Some time ago, the Dalai Lama declared that animals have souls. This didn’t surprise me at all.
Many cats have lived with me, over many years, and I never doubted that each of them had consciousness, a sense of their identity, that they could feel and think, express emotions. The soul is not exclusive to humans.
I was at a shelter looking for a kitten, when I first saw Lotus. She was beyond shy, she was terrified, she wouldn’t let anyone near, and so she was never petted, never adopted. She was always curled up in a ball, in a corner, making herself as small as she could.
So alone, I understood what that was like, and so of course I brought her home with me.
In our beginning, Lotus ran from me, always. She would come out at night to eat and then disappear into some corner of the apartment. I started talking to her in the softest voice possible. I took to saying, “Lotus is a good girl, a good girl,” and I hoped I could get across to her that she had nothing to fear, and it helped, but only a very little.
And this is the way we lived together. I took care of her, I loved her…but she wouldn’t come close, wouldn’t let me pet her, she still would run away. It saddened me, of course.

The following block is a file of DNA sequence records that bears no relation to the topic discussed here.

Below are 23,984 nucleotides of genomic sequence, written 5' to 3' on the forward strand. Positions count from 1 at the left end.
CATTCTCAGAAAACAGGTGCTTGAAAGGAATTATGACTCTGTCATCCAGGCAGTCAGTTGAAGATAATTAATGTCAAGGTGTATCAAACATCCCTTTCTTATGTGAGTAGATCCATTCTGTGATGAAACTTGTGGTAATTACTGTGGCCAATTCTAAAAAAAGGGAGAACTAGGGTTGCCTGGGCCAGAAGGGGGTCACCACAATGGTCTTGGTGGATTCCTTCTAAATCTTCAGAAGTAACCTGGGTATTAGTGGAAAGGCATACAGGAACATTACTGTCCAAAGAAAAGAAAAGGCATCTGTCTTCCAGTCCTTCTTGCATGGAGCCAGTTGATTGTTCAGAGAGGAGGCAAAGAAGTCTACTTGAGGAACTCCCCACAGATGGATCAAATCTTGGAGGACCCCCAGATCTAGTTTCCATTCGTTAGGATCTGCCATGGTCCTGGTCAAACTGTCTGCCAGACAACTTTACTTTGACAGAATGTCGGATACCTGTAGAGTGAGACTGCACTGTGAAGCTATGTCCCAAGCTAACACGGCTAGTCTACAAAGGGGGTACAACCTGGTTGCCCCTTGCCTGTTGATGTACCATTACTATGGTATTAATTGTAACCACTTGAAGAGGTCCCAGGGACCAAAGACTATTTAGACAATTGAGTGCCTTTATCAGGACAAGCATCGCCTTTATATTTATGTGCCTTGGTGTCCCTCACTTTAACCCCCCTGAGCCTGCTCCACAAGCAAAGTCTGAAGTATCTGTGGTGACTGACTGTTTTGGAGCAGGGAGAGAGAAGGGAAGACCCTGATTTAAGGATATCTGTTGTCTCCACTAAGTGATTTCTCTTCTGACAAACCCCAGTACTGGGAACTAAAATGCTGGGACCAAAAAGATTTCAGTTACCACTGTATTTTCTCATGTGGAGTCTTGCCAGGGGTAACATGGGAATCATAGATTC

But I knew that I had done the right thing, the kind thing, in giving her a home.
And then, last year, I went on a long vacation. My daughter and granddaughter came to feed her and talk to her every day, so she would continue to hear a human voice. But she never came out of hiding, they told me.
When I came home, I called to her as I always did —“Lotus, I’m home.”
I said it a few times, adding “Lotus is a good girl.” And then, slowly, with great hesitation, she came to me.
She looked so awful, so ragged, and it was clear she hadn’t been grooming herself. And she started winding herself around my legs, using a voice I’d never heard from her.
And she kept rubbing herself against my legs — unheard of in the past.
I was exhausted, and desperately needed to sleep and much to my astonishment, she jumped up on the bed and lay down next to me, close to me. And as I fell into a deep sleep, I heard her purring. It was the first time that I’d heard that beautiful sound from her, and we both fell asleep together. And that was the beginning of the relationship we have now. One of the most beautiful things in my life is falling asleep with Lotus next to me, she is purring and she knows she is safe.
There are still times she shifts into her “other” self. I let her be. She knows she is much loved, I see it in her beautiful green eyes, she knows no harm will come to her here, and yet something, a memory most likely, sometimes causes her to run and hide.
But see her, now, as she sits in front of the window, my beautiful Lotus, watching the birds I feed. She sits, quietly, while I write, and she is comfortable.
I don’t know what happened to her before I adopted her, what caused such a fear of humans. And I don’t want to think about it and it doesn’t matter.
She has a secure and loving home.
I still say “Lotus I’m home” when I come in the door. And I add “Lotus is a good girl.”
And of course she is. And always was.
And that’s the thing about love, isn’t it — it makes you feel safe.